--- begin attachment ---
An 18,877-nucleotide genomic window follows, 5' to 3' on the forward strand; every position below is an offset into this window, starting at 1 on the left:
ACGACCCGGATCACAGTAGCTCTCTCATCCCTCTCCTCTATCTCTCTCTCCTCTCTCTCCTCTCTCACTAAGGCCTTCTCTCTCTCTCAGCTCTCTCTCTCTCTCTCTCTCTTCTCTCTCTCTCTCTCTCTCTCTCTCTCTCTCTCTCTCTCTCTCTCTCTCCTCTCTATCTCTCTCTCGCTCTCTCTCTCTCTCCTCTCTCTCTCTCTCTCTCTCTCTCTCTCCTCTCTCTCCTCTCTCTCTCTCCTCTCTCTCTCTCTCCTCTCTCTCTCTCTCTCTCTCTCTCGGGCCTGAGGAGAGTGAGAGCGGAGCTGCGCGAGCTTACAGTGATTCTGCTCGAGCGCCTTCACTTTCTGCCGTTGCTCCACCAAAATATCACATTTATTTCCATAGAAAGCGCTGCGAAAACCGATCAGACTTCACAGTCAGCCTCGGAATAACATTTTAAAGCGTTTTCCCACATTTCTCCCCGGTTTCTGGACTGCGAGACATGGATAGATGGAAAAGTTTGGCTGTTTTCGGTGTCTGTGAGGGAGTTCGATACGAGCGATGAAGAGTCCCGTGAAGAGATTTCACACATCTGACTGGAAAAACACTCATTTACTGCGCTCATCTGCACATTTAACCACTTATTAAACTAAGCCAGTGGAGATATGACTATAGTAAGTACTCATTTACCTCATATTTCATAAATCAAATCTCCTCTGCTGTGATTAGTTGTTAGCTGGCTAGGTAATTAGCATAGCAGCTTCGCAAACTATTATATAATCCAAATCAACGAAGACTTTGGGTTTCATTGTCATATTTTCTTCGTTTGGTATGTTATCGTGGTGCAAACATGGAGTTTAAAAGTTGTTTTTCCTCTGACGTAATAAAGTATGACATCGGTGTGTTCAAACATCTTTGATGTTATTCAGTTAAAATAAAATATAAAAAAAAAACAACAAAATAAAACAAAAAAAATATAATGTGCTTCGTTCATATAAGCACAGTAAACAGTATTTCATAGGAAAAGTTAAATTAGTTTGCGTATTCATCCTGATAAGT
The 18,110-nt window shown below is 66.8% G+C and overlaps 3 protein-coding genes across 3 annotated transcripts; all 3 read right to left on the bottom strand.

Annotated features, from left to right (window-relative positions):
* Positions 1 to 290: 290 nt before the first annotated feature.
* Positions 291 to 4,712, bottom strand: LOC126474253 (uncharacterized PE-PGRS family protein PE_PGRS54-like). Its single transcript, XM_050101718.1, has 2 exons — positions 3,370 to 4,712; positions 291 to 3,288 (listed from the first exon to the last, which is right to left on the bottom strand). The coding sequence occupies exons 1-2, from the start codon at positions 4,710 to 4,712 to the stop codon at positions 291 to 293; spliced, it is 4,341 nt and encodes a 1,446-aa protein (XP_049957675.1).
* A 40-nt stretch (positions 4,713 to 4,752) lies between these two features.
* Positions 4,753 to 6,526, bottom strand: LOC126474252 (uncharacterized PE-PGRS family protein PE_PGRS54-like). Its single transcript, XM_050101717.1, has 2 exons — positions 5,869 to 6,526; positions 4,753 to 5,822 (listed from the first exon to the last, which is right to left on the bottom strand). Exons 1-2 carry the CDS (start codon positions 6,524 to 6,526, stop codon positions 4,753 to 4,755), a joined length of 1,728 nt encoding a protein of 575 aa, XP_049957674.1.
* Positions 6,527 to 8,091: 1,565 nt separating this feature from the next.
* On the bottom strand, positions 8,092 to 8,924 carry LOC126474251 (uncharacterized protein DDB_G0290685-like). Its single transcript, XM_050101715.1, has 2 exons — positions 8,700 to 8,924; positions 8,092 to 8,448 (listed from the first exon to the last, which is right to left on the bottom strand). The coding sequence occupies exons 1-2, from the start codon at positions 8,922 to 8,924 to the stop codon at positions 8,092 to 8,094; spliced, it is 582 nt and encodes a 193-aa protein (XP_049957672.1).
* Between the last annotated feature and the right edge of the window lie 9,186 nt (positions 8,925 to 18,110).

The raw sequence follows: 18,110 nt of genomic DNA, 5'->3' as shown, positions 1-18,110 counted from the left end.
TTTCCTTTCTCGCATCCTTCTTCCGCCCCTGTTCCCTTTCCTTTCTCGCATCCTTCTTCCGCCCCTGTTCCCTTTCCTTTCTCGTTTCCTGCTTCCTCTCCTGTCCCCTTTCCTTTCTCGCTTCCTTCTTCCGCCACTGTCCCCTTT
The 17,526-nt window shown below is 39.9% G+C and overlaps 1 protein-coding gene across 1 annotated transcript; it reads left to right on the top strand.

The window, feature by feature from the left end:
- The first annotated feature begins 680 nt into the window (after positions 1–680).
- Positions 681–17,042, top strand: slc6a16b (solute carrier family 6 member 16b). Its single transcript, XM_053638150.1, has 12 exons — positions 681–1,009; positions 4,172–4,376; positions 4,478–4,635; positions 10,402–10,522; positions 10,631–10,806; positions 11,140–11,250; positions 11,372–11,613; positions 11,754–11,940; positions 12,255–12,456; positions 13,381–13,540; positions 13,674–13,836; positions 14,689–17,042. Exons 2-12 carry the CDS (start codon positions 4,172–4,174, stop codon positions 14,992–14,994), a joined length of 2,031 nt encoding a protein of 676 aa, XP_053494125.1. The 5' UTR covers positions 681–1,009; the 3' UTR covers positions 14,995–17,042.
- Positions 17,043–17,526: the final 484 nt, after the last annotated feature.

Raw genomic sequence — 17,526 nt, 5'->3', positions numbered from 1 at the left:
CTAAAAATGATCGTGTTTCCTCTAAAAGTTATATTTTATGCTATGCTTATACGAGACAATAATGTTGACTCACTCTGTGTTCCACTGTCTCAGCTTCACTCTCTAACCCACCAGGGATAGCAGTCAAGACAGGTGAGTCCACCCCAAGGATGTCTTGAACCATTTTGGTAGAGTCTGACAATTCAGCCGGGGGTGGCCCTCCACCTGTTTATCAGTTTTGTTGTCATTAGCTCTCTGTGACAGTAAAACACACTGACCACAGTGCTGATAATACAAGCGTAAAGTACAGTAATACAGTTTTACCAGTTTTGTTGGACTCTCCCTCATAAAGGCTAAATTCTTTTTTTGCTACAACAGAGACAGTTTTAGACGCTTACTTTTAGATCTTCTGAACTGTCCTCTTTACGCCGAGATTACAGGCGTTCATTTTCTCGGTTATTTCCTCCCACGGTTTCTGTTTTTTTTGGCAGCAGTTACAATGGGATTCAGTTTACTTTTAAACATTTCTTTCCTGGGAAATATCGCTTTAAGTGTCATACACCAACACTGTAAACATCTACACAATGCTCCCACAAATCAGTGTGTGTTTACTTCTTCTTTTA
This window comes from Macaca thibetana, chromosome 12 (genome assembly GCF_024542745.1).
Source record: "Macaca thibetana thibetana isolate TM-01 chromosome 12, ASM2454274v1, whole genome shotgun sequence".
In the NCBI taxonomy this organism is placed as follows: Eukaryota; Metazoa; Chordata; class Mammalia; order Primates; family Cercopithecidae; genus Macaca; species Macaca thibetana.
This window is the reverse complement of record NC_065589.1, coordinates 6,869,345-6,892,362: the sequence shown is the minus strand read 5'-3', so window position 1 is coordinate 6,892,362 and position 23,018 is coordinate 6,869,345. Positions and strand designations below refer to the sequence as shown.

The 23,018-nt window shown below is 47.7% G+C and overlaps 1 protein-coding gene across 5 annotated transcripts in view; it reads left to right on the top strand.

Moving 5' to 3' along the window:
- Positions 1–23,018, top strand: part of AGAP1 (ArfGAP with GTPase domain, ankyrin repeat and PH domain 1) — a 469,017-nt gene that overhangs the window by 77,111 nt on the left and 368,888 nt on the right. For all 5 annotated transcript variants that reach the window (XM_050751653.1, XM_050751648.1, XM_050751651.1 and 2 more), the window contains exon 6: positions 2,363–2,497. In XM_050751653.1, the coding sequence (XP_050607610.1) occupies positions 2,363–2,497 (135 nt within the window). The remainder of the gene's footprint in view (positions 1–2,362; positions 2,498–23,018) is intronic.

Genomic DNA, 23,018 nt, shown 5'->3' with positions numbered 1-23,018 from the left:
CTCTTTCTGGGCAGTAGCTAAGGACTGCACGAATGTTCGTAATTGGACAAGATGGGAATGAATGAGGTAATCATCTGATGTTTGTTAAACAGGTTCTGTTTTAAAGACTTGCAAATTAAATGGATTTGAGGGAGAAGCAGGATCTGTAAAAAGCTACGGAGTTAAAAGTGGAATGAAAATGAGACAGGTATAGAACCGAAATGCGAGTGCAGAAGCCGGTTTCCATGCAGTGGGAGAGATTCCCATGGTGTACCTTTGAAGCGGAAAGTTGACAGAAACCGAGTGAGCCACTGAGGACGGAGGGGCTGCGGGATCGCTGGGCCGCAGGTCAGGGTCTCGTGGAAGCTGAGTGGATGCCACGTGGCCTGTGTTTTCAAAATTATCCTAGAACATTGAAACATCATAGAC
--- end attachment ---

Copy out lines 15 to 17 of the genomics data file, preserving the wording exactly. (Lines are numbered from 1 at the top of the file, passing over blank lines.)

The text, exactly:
The window, feature by feature from the left end:
- The first annotated feature begins 680 nt into the window (after positions 1–680).
- Positions 681–17,042, top strand: slc6a16b (solute carrier family 6 member 16b). Its single transcript, XM_053638150.1, has 12 exons — positions 681–1,009; positions 4,172–4,376; positions 4,478–4,635; positions 10,402–10,522; positions 10,631–10,806; positions 11,140–11,250; positions 11,372–11,613; positions 11,754–11,940; positions 12,255–12,456; positions 13,381–13,540; positions 13,674–13,836; positions 14,689–17,042. Exons 2-12 carry the CDS (start codon positions 4,172–4,174, stop codon positions 14,992–14,994), a joined length of 2,031 nt encoding a protein of 676 aa, XP_053494125.1. The 5' UTR covers positions 681–1,009; the 3' UTR covers positions 14,995–17,042.